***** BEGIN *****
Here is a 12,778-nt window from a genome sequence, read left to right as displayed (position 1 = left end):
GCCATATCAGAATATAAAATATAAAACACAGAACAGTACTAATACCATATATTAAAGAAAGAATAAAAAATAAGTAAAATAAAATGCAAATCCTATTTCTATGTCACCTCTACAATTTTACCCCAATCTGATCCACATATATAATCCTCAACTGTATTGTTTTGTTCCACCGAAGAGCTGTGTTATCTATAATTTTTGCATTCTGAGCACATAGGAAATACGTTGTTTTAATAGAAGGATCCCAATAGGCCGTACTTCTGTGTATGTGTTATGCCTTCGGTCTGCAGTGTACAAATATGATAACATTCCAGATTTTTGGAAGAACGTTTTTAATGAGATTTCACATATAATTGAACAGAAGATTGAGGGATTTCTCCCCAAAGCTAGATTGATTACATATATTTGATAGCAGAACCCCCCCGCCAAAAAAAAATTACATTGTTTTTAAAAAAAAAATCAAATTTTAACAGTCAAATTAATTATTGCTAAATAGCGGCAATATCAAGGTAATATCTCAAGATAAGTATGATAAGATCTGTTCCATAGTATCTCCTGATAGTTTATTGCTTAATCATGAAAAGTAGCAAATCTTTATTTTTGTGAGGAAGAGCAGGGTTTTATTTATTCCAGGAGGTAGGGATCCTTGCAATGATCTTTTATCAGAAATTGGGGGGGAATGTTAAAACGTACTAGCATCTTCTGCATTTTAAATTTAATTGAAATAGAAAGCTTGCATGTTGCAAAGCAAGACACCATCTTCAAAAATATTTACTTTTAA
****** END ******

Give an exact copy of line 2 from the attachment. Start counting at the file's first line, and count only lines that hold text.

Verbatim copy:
GCCATATCAGAATATAAAATATAAAACACAGAACAGTACTAATACCATATATTAAAGAAAGAATAAAAAATAAGTAAAATAAAATGCAAATCCTATTTCTATGTCACCTCTACAATTTTACCCCAATCTGATCCACATATATAATCCTCAACTGTATTGTTTTGTTCCACCGAAGAGCTGTGTTATCTATAATTTTTGCATTCTGAGCACATAGGAAATACGTTGTTTTAATAGAAGGATCCCAATAGGCCGTACTTCTGTGTATGTGTTATGCCTTCGGTCTGCAGTGTACAAATATGATAACATTCCAGATTTTTGGAAGAACGTTTTTAATGAGATTTCACATATAATTGAACAGAAGATTGAGGGATTTCTCCCCAAAGCTAGATTGATTACATATATTTGATAGCAGAACCCCCCCGCCAAAAAAAAATTACATTGTTTTTAAAAAAAAAATCAAATTTTAACAGTCAAATTAATTATTGCTAAATAGCGGCAATATCAAGGTAATATCTCAAGATAAGTATGATAAGATCTGTTCCATAGTATCTCCTGATAGTTTATTGCTTAATCATGAAAAGTAGCAAATCTTTATTTTTGTGAGGAAGAGCAGGGTTTTATTTATTCCAGGAGGTAGGGATCCTTGCAATGATCTTTTATCAGAAATTGGGGGGGAATGTTAAAACGTACTAGCATCTTCTGCATTTTAAATTTAATTGAAATAGAAAGCTTGCATGTTGCAAAGCAAGACACCATCTTCAAAAATATTTACTTTTAA